Merkle DAGs inherit the distributability of CIDs. Using content-addressing for DAGs has several interesting consequences for their distribution. The first, of course, is that anybody who has a DAG is capable of acting as a provider for that DAG. The second is that when we’re retrieving data encoded as DAG, like a directory of files, we can leverage this fact to retrieve all of a node’s children in parallel, potentially from a number of different providers! The third is that file servers are not limited to centralized data centers, giving our data greater reach. Finally, because each node in a DAG has its own CID, the DAG it represents can be shared and retrieved independently of any DAG it is itself embedded in.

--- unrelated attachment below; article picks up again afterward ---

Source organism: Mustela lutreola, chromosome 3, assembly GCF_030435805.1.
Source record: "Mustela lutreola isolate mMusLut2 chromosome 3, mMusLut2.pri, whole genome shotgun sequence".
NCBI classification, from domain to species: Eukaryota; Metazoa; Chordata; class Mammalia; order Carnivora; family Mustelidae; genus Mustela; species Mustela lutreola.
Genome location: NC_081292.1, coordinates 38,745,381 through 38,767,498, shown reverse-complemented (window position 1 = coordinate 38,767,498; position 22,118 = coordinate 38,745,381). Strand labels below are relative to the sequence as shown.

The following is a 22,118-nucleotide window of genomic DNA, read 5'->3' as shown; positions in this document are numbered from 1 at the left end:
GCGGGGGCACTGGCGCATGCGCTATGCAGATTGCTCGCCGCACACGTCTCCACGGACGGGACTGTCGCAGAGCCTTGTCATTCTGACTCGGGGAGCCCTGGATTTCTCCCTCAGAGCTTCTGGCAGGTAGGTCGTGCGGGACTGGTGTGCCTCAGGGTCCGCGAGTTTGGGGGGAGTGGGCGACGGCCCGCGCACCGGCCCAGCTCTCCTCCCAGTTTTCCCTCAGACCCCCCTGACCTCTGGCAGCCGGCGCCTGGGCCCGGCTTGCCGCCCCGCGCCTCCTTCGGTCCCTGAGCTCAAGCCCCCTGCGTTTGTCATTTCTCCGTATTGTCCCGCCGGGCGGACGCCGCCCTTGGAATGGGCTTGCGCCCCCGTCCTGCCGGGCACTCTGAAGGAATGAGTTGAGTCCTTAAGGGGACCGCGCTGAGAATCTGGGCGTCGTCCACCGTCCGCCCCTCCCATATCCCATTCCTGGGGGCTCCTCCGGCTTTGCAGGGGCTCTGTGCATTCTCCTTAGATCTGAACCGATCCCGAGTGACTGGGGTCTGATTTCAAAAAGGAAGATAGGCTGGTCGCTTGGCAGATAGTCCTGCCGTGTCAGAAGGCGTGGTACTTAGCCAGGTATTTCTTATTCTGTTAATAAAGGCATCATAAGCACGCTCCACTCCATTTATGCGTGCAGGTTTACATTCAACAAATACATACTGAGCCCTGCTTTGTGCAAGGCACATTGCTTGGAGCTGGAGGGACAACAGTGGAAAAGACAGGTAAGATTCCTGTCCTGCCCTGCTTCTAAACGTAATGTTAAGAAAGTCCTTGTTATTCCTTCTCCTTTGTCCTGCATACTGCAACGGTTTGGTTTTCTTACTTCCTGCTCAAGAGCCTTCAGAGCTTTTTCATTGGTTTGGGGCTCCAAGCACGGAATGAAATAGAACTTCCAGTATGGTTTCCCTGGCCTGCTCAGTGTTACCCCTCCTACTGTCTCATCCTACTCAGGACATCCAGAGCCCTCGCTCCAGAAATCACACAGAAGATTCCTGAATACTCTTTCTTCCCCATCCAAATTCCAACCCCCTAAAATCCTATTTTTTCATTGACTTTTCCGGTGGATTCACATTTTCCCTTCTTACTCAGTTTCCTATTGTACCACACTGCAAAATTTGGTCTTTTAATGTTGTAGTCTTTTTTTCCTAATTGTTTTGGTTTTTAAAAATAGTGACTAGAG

As an example, consider the distribution of a large, popular, scientific dataset. Today, on the location-addressed web:
Merkle DAGs help us alleviate all of these problems. By distributing the dataset as a content-addressed DAG:
All of this works to promote scalable and redundant access to this important data.
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